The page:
11 miles of Navajo Route 27 paved between Chinle and Nazlini
TSE BONITO, N.M. — The Navajo Division of Transportation (NDOT) and Navajo Engineering Construction Authority (NECA) have nearly completed the Navajo Route 27 Project that paved 10.86 miles between Chinle and Nazlini, Arizona.
The project cost is $33.3 million and the selected contractor, NECA, paved over ten miles of roadway, addressed grade and drain, installed signage and crosswalks and constructed a roundabout at the intersection of N27 and Navajo Route 7 in Chinle.
In November, NECA continued grading subgrade and placing aggregate base course on N27, N105 and at the roundabout on N7 to prepare for paving. Sections of N27 were paved including turnouts. Concrete spillway forms were set and concrete was poured at the roundabout. Sidewalks along N27 were set for concrete pouring. At the location of two barrel box culverts on N27, NECA saw-cut asphalt to install barrier walls and also installed guardrails.
In December, NECA excavated and worked on embankments at an open channel on N27. A splitter island was installed at the roundabout. An LED crosswalk sign with flashing lights including sidewalks was installed at the high school along N7. All routes (N7, N105 and N27) were paved. Sub-contractor San Bar installed permanent signs on all routes.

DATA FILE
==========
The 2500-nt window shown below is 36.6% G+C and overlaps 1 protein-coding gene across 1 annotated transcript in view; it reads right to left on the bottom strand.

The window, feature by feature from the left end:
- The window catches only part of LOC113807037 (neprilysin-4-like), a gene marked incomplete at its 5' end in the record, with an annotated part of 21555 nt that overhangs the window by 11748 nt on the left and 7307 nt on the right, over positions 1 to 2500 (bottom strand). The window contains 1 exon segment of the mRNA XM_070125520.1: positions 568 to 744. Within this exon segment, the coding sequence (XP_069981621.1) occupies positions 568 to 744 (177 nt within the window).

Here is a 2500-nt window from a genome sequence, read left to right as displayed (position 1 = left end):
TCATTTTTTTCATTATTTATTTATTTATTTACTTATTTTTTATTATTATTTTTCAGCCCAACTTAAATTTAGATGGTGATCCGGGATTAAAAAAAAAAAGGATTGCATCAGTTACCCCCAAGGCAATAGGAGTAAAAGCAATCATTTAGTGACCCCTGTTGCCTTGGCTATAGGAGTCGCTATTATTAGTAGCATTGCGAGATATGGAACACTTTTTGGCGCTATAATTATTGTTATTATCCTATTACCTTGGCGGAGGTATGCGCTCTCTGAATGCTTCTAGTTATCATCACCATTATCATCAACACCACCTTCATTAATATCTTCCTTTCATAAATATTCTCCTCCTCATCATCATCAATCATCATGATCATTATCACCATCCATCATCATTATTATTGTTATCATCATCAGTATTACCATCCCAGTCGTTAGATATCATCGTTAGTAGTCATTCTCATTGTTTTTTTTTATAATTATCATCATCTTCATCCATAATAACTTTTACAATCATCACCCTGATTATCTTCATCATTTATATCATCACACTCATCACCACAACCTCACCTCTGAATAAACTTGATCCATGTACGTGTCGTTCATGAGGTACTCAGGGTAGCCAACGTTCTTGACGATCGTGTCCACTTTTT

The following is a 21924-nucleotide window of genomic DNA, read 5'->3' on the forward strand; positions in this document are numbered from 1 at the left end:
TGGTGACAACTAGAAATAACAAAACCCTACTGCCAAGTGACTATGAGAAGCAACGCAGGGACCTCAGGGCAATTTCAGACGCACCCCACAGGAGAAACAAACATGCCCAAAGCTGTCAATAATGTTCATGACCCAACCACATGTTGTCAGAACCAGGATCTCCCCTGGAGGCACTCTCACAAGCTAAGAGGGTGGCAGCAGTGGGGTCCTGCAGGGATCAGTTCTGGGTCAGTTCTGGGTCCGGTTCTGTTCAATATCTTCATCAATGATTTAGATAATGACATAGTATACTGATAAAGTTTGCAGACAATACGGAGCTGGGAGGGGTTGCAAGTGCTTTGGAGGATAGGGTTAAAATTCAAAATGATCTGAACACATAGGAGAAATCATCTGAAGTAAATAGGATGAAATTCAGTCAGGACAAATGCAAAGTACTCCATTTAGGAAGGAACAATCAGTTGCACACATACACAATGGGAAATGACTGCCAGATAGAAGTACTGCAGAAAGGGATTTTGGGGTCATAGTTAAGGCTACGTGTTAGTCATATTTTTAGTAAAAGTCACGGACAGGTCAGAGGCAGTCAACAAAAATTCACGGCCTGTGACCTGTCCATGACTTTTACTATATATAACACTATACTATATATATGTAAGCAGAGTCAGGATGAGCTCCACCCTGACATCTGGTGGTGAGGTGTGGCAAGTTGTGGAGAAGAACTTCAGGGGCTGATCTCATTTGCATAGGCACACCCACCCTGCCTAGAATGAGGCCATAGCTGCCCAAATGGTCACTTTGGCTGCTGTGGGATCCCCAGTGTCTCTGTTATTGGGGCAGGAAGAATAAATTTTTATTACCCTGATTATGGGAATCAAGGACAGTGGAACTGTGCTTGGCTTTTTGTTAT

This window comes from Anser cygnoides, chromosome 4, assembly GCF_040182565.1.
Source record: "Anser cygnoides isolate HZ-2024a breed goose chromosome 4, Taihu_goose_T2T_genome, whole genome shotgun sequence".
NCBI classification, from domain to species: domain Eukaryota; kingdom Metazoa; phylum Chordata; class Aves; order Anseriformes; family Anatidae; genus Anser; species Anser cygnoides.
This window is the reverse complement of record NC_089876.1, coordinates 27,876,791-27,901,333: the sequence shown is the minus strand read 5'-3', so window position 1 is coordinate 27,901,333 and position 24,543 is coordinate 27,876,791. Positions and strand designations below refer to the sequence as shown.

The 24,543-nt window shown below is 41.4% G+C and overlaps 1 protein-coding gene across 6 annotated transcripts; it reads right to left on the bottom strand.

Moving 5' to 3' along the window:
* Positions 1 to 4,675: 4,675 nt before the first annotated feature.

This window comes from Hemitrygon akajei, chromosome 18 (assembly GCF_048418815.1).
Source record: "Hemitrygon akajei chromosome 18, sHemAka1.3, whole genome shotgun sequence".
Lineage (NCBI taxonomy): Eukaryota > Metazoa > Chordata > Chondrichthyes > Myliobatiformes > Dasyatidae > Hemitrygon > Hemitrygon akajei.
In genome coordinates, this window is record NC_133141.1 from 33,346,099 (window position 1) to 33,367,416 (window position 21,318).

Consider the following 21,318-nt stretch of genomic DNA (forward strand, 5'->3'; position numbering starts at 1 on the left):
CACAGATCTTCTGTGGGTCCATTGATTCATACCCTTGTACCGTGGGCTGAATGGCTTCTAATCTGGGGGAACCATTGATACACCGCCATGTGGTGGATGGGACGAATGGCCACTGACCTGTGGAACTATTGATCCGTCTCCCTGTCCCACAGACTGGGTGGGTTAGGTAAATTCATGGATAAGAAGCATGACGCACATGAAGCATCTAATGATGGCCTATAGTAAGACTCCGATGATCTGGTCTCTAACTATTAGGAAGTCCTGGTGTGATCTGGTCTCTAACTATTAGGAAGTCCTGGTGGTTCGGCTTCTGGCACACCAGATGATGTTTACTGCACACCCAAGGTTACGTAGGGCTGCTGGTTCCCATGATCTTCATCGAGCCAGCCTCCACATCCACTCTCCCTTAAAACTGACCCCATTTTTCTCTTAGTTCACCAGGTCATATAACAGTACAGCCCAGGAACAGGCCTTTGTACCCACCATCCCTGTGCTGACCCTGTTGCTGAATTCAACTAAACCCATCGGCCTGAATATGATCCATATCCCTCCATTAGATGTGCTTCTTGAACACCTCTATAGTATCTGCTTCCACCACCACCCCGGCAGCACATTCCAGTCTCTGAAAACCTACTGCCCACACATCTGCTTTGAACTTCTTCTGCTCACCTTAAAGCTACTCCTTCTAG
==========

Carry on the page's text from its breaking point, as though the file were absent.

With paving completed, the contractor and subcontractors are attending to final details on the project punch list. The project is approximately 95 percent complete.
Nazlini Chapter Manager Leo Mann said the completed N27 project will provide a more reliable road between Chinle and Nazlini.
“This project benefits more than just traffic,” Mann said. “Our community has been trying to get a c-store constructed for years and paving N27 will help a lot.”
Navajo Nation President Jonathan Nez agreed that the N27 project will foster opportunities for economic development along the route.
“Many of our communities on the Navajo Nation are rural and hard to get to,” President Nez said. “This project improves access for our emergency responders and public service agencies that are critical to the health and safety of our communities. Securing the route also secures local businesses.”
“We’re very proud of this project and how exemplary it’s turned out,” said Navajo DOT Executive Director Garret Silversmith. “Now that we see the completed project coming to fruition, we again thank all those elected officials, chapter officials and council delegates who pushed for this project to be constructed.”
Navajo DOT thanks all Chinle and Nazlini Chapter officials past and present, the Navajo Nation Office of the President and Vice President, the 24th Navajo Nation Council and previous councils, NECA and the Navajo Region Bureau of Indian Affairs.
Information provided by Navajo Department of Transportation
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